“As a parent (legislator) you try to maintain a certain amount of control with your child (opposite house), so you have this sorta tug of war…You have to learn when to let go, and that’s not easy.” ~ Aretha Franklin
Policy bills are being heard in their opposite houses and budget negotiations are going on behind closed doors. Bills that have been modified by the opposite house are sent back for action/reaction from the house of origin. After 5 PM on Sunday, the discussion is limited to specific topics: budget and revenue-related matters, matters of differences on bills between the two houses, and matters related to ongoing discussions. The goal is to close the session after adopting the state budget.
So, you have money in play, bills to act on, and a tug of war between the parties and various iterations of certain proposals.
Here is a report on the status of various bills still in play or that have changed status since previous reports.
Retirement Related Proposals
HB 1565 | As a reminder, the House approved a budget amendment offered by Representative Jesse Johnson to grant a one-time 1.5% COLA to TRS1/PERS1 members. HB 1565 was introduced to implement this COLA proposal.
The bill is still awaiting a public hearing by the House Appropriations’ Committee. However, if membership approves, it is likely to appear near the end as one of the bills whose passage is necessary to implement the budget. It may go directly to the floor without a hearing. (Remember that the Legislature/legislators make and can ignore their own rules of procedure.)
Washington State School Retirees’ Association (WSSRA), the Retired Public Employees’ Council, (RPEC), and WEA-Retired (WEA-R) are urging their members to contact legislators to grant this COLA while amending the bill to raise the base from $17,600 to $25,000.
SB 5367 | Directing the department of retirement systems to create rules regarding automatic refunds of retirement contributions in the retirement systems listed in RCW 41.50.030. (This bill is in House Rules.)
SB 5453 | Concerning plans 1 and 2 of the state retirement systems by combining LEROFF 1 and TRS Plan 1 assets to retire the unfunded liability of TRS 1. (As a reminder: employers are currently paying a surcharge for their retirement contributions to help retire the debt of both plans: TRS 1 liability is $2.8 B; PERS 1: $4B.) (This bill was introduced, and no hearings were held. It is likely dead but see below for comments.)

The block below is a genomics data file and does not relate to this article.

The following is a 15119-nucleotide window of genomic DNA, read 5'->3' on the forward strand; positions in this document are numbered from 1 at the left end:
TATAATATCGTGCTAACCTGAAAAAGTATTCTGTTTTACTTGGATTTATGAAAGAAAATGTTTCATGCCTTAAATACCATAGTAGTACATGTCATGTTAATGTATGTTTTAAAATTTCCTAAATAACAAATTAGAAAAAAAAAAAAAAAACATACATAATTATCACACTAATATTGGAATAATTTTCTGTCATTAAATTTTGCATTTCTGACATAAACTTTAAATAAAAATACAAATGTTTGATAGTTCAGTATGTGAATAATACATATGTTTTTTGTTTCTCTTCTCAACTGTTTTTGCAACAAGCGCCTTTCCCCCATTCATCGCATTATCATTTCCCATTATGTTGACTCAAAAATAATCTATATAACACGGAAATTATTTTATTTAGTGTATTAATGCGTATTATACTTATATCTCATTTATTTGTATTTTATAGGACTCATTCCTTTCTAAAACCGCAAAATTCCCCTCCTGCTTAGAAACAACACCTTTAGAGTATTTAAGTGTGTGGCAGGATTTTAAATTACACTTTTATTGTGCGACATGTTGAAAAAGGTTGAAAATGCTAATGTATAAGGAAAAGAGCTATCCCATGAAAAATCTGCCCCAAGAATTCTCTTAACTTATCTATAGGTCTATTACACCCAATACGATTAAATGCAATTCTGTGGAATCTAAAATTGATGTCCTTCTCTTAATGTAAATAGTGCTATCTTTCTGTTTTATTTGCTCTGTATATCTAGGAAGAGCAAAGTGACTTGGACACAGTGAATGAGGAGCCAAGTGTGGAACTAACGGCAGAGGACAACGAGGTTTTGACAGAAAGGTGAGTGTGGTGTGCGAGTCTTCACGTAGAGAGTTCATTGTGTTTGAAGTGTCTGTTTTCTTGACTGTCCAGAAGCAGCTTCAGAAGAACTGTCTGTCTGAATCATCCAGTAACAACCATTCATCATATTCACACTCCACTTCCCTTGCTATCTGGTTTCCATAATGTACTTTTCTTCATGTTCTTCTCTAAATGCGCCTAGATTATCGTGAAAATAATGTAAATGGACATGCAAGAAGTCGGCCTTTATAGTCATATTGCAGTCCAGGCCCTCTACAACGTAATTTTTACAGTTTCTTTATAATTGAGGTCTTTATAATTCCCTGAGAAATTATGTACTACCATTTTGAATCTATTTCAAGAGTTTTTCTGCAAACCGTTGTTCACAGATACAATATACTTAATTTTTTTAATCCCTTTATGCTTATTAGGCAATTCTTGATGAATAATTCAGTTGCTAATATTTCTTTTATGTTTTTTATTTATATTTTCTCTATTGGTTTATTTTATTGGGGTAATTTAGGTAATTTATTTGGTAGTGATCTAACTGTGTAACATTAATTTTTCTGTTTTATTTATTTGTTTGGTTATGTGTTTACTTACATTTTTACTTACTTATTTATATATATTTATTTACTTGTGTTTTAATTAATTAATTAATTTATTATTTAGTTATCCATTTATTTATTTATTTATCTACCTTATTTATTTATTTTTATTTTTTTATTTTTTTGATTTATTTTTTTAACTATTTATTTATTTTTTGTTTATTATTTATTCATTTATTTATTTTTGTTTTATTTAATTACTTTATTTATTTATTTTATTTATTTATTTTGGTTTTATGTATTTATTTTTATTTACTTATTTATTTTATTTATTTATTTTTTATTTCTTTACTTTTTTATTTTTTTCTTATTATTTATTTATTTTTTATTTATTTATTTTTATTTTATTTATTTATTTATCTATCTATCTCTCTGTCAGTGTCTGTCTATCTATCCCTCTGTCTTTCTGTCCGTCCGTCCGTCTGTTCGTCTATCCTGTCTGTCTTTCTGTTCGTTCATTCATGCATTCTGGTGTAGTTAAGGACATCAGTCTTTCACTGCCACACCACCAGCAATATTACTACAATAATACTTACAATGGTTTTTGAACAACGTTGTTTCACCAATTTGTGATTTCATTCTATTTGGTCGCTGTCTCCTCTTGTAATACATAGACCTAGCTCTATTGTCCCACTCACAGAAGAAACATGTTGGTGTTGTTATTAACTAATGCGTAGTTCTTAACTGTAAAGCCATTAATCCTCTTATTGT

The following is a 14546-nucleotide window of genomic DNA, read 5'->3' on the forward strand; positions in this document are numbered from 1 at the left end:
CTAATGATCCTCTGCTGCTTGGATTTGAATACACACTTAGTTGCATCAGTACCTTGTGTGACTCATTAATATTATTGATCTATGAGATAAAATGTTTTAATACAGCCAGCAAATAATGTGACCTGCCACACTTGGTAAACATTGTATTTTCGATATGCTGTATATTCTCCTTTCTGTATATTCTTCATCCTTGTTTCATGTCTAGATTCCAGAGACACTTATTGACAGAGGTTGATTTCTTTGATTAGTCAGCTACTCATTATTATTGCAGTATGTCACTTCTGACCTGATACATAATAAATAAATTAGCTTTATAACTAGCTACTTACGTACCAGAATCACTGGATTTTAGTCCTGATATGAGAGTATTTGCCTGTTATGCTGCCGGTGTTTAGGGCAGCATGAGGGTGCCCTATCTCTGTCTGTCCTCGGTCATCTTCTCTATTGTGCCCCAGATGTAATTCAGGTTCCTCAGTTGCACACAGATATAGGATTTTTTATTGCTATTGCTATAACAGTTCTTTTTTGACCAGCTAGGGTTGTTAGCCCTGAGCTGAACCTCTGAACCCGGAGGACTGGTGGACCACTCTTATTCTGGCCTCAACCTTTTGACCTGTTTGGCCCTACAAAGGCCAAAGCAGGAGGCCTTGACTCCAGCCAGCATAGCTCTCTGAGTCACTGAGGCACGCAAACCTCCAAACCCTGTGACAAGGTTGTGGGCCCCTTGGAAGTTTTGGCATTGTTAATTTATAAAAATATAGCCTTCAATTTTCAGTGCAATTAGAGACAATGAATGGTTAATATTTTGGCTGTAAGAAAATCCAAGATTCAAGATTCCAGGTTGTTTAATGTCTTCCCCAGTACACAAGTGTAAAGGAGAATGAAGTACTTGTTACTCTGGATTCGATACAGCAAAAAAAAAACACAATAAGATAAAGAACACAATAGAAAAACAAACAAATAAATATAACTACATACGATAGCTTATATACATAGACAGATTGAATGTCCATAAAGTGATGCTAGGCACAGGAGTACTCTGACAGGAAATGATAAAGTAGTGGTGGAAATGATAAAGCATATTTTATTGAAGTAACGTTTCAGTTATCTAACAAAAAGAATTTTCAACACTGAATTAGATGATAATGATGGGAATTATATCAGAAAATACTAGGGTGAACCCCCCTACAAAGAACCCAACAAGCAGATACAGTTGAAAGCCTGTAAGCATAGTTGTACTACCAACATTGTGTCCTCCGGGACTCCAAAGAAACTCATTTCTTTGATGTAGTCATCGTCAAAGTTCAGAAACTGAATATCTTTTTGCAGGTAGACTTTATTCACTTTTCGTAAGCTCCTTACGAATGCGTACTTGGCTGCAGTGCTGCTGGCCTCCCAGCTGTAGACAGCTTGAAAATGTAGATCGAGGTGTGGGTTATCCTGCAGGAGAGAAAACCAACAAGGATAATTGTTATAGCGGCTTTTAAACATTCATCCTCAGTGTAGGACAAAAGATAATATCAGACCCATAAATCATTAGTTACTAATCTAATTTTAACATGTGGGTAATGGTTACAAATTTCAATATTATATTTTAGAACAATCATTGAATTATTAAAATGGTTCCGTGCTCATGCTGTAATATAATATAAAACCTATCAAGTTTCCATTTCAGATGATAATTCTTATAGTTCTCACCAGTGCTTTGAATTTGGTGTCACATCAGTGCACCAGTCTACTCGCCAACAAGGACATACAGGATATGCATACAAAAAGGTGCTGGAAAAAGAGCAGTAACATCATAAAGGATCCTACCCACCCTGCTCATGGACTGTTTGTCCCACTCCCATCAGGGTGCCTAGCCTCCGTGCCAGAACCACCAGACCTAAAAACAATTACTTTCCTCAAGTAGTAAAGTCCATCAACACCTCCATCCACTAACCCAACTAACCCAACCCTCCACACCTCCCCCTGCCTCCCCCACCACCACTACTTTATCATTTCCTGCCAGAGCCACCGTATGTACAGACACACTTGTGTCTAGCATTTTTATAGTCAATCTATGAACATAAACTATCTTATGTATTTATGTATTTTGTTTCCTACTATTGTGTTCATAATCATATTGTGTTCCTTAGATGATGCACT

Comments: The Senate budget included a commitment to spend $800 million of the Rainy Day Fund (to be replaced with federal dollars) on June 30, 2023. WSSRA continues to work with the Senate on this issue. See previous week’s report on why this is a fiscally sound planned expenditure and is just an intention with no binding obligation should conditions change.
Bills are continuing to move that expand various employee benefits and qualifications in such areas as unemployment compensation, family and medical leave, and workmen’s compensation.
Two bills (E2 SHB 1073 and ESSB 5097 ) in the 2021 virtual legislative session are proposing changes.
E2SHB1073 expands coverage of the paid family and medical leave program. (The amended bill passed the Senate 29–20 and was sent to the House for concurrence.)
ESSSB 5097 expands coverage of the paid family and medical leave program. (The bill passed the House 55–42 and has been sent to the Senate for concurrence.)
2SHB 1076 | Allowing whistleblowers to bring actions on behalf of the state for violations of workplace protections. (No action was taken by Executive Session 4/2 before Senate Ways and Means. WASA and WASBO signed in “Con” on this bill. It is presumed to be dead, although the trial lawyers, who would benefit, are a powerful lobby.)
ESHB 1214 | Creates the category of safety and security staff for kindergarten through grade 12 public schools. (The bill passed the Senate 34–13 and is on the Governor’s desk.)
SHB 1323 | Concerning the long-term services and supports trust program. Among other provisions, it specifies that employees who apply to opt-out of the Long-Term Services and Supports Trust Program (LTSS Trust Program) must attest to having long-term care insurance prior to the effective date of this act.
(The bill has been moved for placement on the Senate Calendar. Republican amendments have been proposed to change the date to Dec. 31, 2021, forbid premiums being paid for by employers in the CB, and even change the bill to an opt-in model instead of its present opt-out.)
SHB 1363 | Addressing secondary trauma in the K–12 workforce. (This bill has been moved to Senate Rules.)
ESSB 5115 | Establishing health emergency labor standards.
- Creates an occupational disease presumption for frontline employees during a public health emergency for the purposes of workers’ compensation.
- Requires employers to notify L&I when a certain percentage of their workforce becomes infected during a public health emergency.
- Requires employers to provide written notice to employees on the premises and their union of potential exposure to the infectious or contagious disease during a public health emergency.
- Prohibits discrimination against an employee who is high risk for seeking accommodation that protects them from the disease or using all available leave options if no accommodation is reasonable.
(The amended bill passed the house 68–30 and is sent to the Senate for concurrence.)
SSB 5425 | Concerning extended benefits in the unemployment insurance system. (The bill passed the House 94–4 and will be sent to the Governor.)
SSB 5254 | Concerning the use of protective devices and equipment during a public health emergency. (The bill passed the House 97–1 and will be sent to the Governor.)
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